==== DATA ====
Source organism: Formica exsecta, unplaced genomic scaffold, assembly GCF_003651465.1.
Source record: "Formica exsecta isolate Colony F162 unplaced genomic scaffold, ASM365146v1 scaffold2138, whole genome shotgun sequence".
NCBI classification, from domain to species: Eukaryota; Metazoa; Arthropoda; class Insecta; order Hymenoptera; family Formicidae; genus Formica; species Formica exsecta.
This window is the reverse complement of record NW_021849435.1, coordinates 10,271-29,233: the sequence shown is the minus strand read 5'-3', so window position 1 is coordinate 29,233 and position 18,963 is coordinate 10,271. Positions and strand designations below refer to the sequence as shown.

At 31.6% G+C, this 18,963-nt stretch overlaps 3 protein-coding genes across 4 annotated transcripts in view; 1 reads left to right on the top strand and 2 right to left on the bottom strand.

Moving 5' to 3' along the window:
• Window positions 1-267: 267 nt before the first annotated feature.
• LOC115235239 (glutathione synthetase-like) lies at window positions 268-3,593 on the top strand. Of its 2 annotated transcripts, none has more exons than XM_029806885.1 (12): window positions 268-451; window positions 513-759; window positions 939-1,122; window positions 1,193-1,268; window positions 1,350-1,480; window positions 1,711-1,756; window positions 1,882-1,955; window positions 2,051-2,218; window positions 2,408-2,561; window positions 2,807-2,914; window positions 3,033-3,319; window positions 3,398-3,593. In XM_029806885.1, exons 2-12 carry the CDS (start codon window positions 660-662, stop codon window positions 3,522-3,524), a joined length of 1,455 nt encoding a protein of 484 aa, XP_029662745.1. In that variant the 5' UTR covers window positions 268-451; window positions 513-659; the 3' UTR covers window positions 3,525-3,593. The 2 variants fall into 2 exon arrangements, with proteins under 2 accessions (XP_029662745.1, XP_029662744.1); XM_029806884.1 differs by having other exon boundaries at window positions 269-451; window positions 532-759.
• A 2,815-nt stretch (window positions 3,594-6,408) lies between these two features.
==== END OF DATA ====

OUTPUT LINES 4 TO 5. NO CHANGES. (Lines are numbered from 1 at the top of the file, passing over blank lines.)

This window is the reverse complement of record NW_021849435.1, coordinates 10,271-29,233: the sequence shown is the minus strand read 5'-3', so window position 1 is coordinate 29,233 and position 18,963 is coordinate 10,271. Positions and strand designations below refer to the sequence as shown.

At 31.6% G+C, this 18,963-nt stretch overlaps 3 protein-coding genes across 4 annotated transcripts in view; 1 reads left to right on the top strand and 2 right to left on the bottom strand.